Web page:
As the example suggests, one way communicants build spaces and evoke and act in situations is through semiosis, or the use of signs (e.g., the pink triangle). Soja (2011) observes that the Greek root of semiosis is “semeion,” which means “sign, mark, spot or point in space (original emphasis, 246). This etymological note highlights the connections between signs and spaces: actors use the former to build the latter and the latter are the contexts in which the former take on meaning. Signs, that is, are not fixed entities— depending on how actors build contexts, signs can mean different things, evoke different ideas, and license different identities and social relationships. Imagine, for instance, the geometry teacher whose classroom is described above is also the advisor of his school’s GSA. The pink triangle on his wall may then function not only as an illustration of a geometrical concept, but also as an LGBTIQ rights logo. Mobilized along with other signs (e.g., a “Hate Free Zone” sign posted on the door) and “raw materials” (e.g., desks rearranged to form a circle), the triangle may help group members produce the situation of a GSA meeting. Thus, one sign may evoke and may be brought within different situations. That is, Sign A may be assigned one meaning and may be related to Signs B, C, and D in Situation 1; it may be assigned another meaning and may be related to Signs X, Y, and Z in Situation 2; and it may fade from view entirely in Situation 3. The meanings the sign takes on and the relations it is placed within are worked out through practice and struggle.

Just as the elements that comprise a space are made meaningful when placed in relation to one another, spaces themselves take on meanings in relation to other spaces. In many high schools, for example, hallways are structured by students in at least partial opposition to sites of learning and administration (Crocro, 2002; Dillabough, Kennelly, & Wang, 2007). That is, before school, after school, and during passing periods, hallways are produced as “back stage” spaces relative to the “front stage” spaces of classrooms and offices (Goffman, 1959). More specifically, some elements of the former are built in opposition to some elements of the latter. “Back stage” spaces offer different identities (those of youth culture vs. those of academia), evoke different relationships (peer group vs. individuality), feature different actions (socializing vs. learning), and so on.4 These student-controlled spaces can open up salutary possibilities: in hallways, students often perform the emotional labor of supporting each other during the school day. At the same time, though, these spaces can make room for all manner of bullying and harassment, including anti-LGBTIQ aggression (Crocro, 2002; Dillabough, Kennelly, & Wang, 2007; Pascoe, 2007). The permissibility of bullying and other types of interactions in the space of the hallway is negotiated by students and, less directly, by educators.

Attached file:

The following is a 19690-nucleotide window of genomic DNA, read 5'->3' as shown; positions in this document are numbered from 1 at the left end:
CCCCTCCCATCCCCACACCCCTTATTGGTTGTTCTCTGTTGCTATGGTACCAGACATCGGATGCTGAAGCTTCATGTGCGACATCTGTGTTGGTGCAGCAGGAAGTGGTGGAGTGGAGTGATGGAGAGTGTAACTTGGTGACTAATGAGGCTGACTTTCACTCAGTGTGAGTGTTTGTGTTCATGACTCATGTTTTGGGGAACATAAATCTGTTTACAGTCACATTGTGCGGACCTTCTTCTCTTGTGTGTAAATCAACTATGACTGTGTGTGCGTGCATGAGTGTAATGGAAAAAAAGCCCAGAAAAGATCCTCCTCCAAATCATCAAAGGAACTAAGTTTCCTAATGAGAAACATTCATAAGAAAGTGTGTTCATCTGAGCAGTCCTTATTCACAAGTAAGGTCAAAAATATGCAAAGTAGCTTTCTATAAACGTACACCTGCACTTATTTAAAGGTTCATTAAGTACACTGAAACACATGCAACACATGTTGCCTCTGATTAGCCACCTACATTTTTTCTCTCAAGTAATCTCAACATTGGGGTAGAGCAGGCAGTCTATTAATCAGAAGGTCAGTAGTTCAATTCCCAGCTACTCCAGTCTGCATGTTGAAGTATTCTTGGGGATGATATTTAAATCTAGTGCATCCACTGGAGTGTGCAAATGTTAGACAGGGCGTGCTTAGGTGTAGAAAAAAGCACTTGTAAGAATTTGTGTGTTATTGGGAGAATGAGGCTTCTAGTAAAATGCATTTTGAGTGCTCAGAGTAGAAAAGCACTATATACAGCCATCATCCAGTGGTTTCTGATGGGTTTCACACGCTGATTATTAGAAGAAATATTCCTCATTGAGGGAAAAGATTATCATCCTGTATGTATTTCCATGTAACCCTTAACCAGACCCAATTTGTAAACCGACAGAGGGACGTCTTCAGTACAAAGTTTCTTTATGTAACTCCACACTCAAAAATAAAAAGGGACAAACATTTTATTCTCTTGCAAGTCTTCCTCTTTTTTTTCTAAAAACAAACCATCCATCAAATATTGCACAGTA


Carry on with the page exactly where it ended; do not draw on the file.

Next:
The ways different actors build different kinds of spaces may be examined using Gee’s (2005) theory of Discourse. Defining small-d discourse as language in use, Gee views big-D Discourses as networks of resources for thinking, speaking, reading, writing, dressing, etc. as a member of a social group. A crucial dimension of Discourse is semiosis: Discourses provide actors with group-normed ways of deploying and reading signs. Through habitual action, Gee continues, groups develop conventional ways of using Discursive resources to produce spaces in which they can realize and act within particular kinds of situations. Thus, Discourses are both ideational and material: they emerge from and are changed through the material practices of social groups.

Two Discursive resources important to the present study are Discourse models and situated meanings. As Gee (2005) explains, the former are theories, images, or storylines about how the world works or should work, while the latter are meanings that activate Discourse models and build specific kinds of situations. For instance, a GSA Discourse may offer a model of politics that defines the struggle for LGBTIQ rights not simply as a struggle for legal recognition, but as a struggle against oppression. This model may be activated by a pink triangle posted on a GSA advisor’s classroom wall. Moreover, this triangle may be used to build the situation of a GSA meeting where students: take on certain identities (e.g., politically engaged GSA members); forge specific relationships (e.g., bonds of solidarity); and so on.


The Boerum High School for Social Progress is a 400-student public school located in a low-income area of a major city in the Northeastern United States. Over the past two decades, city leaders have pressed forward initiatives to break up large comprehensive high schools into smaller schools organized around particular themes (e.g., social justice, environmentalism, technology, etc.). At BHSSP, students and educators explore themes of social justice both in classes and in justice-oriented clubs such as GSA. Though some students attend BHSSP to learn about social justice, teachers told me, most attend because the school is in their neighborhood. Many such students, teachers were quick to note, develop a passion for social justice.

The vast majority of students who attend BHSSP are from working class families. A little less than seventy percent of students identify as Latino/a (mostly of Puerto Rican descent), a little less than thirty percent identify as African American, and less than two percent identify as white or Asian.5